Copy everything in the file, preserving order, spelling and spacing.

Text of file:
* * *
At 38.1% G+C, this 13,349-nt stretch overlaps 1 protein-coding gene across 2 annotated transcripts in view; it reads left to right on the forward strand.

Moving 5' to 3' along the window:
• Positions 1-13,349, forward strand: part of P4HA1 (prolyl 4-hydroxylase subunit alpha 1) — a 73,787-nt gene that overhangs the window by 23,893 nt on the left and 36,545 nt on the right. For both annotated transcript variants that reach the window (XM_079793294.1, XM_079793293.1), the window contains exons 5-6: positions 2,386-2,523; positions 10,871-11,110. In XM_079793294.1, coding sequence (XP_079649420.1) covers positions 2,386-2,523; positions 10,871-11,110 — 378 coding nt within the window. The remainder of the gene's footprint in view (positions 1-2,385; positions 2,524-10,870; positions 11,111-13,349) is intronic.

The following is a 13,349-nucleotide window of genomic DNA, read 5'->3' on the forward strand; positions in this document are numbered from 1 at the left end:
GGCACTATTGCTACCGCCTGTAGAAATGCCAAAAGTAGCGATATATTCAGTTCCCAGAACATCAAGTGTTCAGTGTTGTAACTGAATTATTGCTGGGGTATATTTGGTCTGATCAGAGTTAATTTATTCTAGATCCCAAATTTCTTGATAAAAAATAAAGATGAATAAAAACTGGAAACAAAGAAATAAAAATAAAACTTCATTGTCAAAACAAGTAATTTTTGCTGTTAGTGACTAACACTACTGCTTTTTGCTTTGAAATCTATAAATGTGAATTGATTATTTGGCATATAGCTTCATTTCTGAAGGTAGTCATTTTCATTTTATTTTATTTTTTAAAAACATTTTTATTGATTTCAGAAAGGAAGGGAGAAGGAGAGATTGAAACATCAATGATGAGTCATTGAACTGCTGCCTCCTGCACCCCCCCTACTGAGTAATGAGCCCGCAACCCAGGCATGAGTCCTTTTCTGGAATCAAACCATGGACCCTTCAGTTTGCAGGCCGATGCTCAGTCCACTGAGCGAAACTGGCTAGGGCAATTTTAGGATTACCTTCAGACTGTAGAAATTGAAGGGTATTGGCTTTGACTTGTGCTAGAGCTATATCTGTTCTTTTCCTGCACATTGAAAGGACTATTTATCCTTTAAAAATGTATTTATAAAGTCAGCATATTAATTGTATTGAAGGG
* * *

At 38.1% G+C, this 13,349-nt stretch overlaps 1 protein-coding gene across 2 annotated transcripts in view; it reads left to right on the forward strand.

Moving 5' to 3' along the window:
• Positions 1-13,349, forward strand: part of P4HA1 (prolyl 4-hydroxylase subunit alpha 1) — a 73,787-nt gene that overhangs the window by 23,893 nt on the left and 36,545 nt on the right. For both annotated transcript variants that reach the window (XM_079793294.1, XM_079793293.1), the window contains exons 5-6: positions 2,386-2,523; positions 10,871-11,110. In XM_079793294.1, coding sequence (XP_079649420.1) covers positions 2,386-2,523; positions 10,871-11,110 — 378 coding nt within the window. The remainder of the gene's footprint in view (positions 1-2,385; positions 2,524-10,870; positions 11,111-13,349) is intronic.

The following is a 13,349-nucleotide window of genomic DNA, read 5'->3' on the forward strand; positions in this document are numbered from 1 at the left end:
GGCACTATTGCTACCGCCTGTAGAAATGCCAAAAGTAGCGATATATTCAGTTCCCAGAACATCAAGTGTTCAGTGTTGTAACTGAATTATTGCTGGGGTATATTTGGTCTGATCAGAGTTAATTTATTCTAGATCCCAAATTTCTTGATAAAAAATAAAGATGAATAAAAACTGGAAACAAAGAAATAAAAATAAAACTTCATTGTCAAAACAAGTAATTTTTGCTGTTAGTGACTAACACTACTGCTTTTTGCTTTGAAATCTATAAATGTGAATTGATTATTTGGCATATAGCTTCATTTCTGAAGGTAGTCATTTTCATTTTATTTTATTTTTTAAAAACATTTTTATTGATTTCAGAAAGGAAGGGAGAAGGAGAGATTGAAACATCAATGATGAGTCATTGAACTGCTGCCTCCTGCACCCCCCCTACTGAGTAATGAGCCCGCAACCCAGGCATGAGTCCTTTTCTGGAATCAAACCATGGACCCTTCAGTTTGCAGGCCGATGCTCAGTCCACTGAGCGAAACTGGCTAGGGCAATTTTAGGATTACCTTCAGACTGTAGAAATTGAAGGGTATTGGCTTTGACTTGTGCTAGAGCTATATCTGTTCTTTTCCTGCACATTGAAAGGACTATTTATCCTTTAAAAATGTATTTATAAAGTCAGCATATTAATTGTATTGAAGGG